whether the referral is a recipient of Supplemental 
Security Income or Medical Assistance. Priority 
will be given to this group who would be entitled 

to Purchase of Service using federal funds from 
Family and Adult Services. However, Rehabilitative 
Services Division will fund subsidy slots using 
unmatched monies where clients meet remaining criteria. 



60 



Appendix B 



(c) Institutional History: Priority should be given 
also to those referrals who have been institutionalized 
in state institutions and who have been rehabilitated 
to the point of readiness for sheltered employment. 
Slightly lower priority shall be given to those 
referrals who have not been institutionalized but 

who are adjudged to be candidates for institutionalization 
if not provided sheltered employment. 

(d) Productivity Level: Since the purpose of this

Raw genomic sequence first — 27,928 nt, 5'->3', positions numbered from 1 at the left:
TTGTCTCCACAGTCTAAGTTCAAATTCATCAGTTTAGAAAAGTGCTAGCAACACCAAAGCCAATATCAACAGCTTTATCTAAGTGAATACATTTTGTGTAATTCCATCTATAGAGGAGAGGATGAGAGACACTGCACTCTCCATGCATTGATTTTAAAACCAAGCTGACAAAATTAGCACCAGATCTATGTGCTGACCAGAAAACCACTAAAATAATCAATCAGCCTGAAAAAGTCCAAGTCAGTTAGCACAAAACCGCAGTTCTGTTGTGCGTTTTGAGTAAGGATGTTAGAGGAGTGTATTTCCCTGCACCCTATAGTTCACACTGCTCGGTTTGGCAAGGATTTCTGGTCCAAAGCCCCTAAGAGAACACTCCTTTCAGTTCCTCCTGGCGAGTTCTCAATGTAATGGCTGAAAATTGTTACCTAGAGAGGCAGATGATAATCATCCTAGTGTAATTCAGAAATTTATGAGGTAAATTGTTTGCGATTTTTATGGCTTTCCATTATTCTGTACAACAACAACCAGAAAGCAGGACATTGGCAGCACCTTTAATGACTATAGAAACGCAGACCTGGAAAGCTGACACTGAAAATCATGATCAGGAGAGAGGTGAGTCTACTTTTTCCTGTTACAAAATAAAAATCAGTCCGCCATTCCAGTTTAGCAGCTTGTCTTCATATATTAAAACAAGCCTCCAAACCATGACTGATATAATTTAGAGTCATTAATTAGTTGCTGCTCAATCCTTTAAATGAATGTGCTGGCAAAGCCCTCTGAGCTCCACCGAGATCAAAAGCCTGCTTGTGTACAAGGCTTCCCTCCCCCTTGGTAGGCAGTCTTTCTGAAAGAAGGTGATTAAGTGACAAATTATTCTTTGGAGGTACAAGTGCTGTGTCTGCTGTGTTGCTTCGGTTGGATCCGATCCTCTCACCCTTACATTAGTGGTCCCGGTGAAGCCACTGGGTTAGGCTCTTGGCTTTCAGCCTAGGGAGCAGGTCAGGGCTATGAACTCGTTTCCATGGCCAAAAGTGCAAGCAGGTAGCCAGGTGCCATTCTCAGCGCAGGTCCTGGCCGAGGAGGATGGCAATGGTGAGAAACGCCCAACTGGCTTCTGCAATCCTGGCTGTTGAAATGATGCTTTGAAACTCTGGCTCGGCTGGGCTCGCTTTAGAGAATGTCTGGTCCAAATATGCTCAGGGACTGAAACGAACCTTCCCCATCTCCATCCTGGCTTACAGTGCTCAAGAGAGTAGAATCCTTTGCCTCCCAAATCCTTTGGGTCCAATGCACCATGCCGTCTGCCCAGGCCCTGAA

program is to provide sheltered employment for the 
severely disabled, the committee shall give greater 
weight to "obviously low" producers as compared 
with those who are only "marginally" productive. 
"Obviously low" producers are identified as being 
up to 50 percent productive (when compared with 
normal non-handicapped workers). "Marginal" producers 
would range between 50-75 percent productivity and be 
paid that percentage of the prevailing wage. These 
individuals usually "earn their own way" to a great 
extent and the workshop requires relatively little 
financial support outside of product sales. Workers 
classified as over 75 percent shall not be certified 
to the extended program as they are productive enough 
to contribute their share of the overhead and they